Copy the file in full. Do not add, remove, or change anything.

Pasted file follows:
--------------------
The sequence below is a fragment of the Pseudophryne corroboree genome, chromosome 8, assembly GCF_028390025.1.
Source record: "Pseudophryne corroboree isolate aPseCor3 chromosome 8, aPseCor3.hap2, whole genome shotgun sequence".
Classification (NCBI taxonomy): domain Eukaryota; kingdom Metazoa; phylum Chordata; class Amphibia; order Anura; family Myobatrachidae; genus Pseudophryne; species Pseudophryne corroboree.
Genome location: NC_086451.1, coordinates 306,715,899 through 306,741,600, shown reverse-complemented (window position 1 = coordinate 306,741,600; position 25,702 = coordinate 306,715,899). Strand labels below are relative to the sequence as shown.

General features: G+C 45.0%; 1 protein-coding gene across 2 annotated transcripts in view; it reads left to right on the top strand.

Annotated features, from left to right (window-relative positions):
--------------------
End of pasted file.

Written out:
The sequence below is a fragment of the Pseudophryne corroboree genome, chromosome 8, assembly GCF_028390025.1.
Source record: "Pseudophryne corroboree isolate aPseCor3 chromosome 8, aPseCor3.hap2, whole genome shotgun sequence".
Classification (NCBI taxonomy): domain Eukaryota; kingdom Metazoa; phylum Chordata; class Amphibia; order Anura; family Myobatrachidae; genus Pseudophryne; species Pseudophryne corroboree.
Genome location: NC_086451.1, coordinates 306,715,899 through 306,741,600, shown reverse-complemented (window position 1 = coordinate 306,741,600; position 25,702 = coordinate 306,715,899). Strand labels below are relative to the sequence as shown.

General features: G+C 45.0%; 1 protein-coding gene across 2 annotated transcripts in view; it reads left to right on the top strand.

Annotated features, from left to right (window-relative positions):